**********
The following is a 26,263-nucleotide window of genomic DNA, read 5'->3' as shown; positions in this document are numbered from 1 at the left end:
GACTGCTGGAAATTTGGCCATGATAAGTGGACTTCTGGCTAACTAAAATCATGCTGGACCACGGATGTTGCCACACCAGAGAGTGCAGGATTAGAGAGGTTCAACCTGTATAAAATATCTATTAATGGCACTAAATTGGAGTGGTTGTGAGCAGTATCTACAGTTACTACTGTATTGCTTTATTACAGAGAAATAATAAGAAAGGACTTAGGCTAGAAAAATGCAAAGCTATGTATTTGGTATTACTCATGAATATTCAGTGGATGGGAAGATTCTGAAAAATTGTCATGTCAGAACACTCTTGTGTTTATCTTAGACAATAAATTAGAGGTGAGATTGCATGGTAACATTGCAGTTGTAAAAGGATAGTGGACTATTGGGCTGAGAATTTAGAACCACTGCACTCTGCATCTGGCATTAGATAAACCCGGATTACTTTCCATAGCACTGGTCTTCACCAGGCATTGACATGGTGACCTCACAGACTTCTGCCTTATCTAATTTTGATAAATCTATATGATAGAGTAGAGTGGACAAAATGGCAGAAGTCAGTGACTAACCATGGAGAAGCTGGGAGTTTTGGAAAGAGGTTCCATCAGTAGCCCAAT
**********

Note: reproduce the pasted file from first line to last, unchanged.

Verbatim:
The following is a 26,263-nucleotide window of genomic DNA, read 5'->3' as shown; positions in this document are numbered from 1 at the left end:
GACTGCTGGAAATTTGGCCATGATAAGTGGACTTCTGGCTAACTAAAATCATGCTGGACCACGGATGTTGCCACACCAGAGAGTGCAGGATTAGAGAGGTTCAACCTGTATAAAATATCTATTAATGGCACTAAATTGGAGTGGTTGTGAGCAGTATCTACAGTTACTACTGTATTGCTTTATTACAGAGAAATAATAAGAAAGGACTTAGGCTAGAAAAATGCAAAGCTATGTATTTGGTATTACTCATGAATATTCAGTGGATGGGAAGATTCTGAAAAATTGTCATGTCAGAACACTCTTGTGTTTATCTTAGACAATAAATTAGAGGTGAGATTGCATGGTAACATTGCAGTTGTAAAAGGATAGTGGACTATTGGGCTGAGAATTTAGAACCACTGCACTCTGCATCTGGCATTAGATAAACCCGGATTACTTTCCATAGCACTGGTCTTCACCAGGCATTGACATGGTGACCTCACAGACTTCTGCCTTATCTAATTTTGATAAATCTATATGATAGAGTAGAGTGGACAAAATGGCAGAAGTCAGTGACTAACCATGGAGAAGCTGGGAGTTTTGGAAAGAGGTTCCATCAGTAGCCCAAT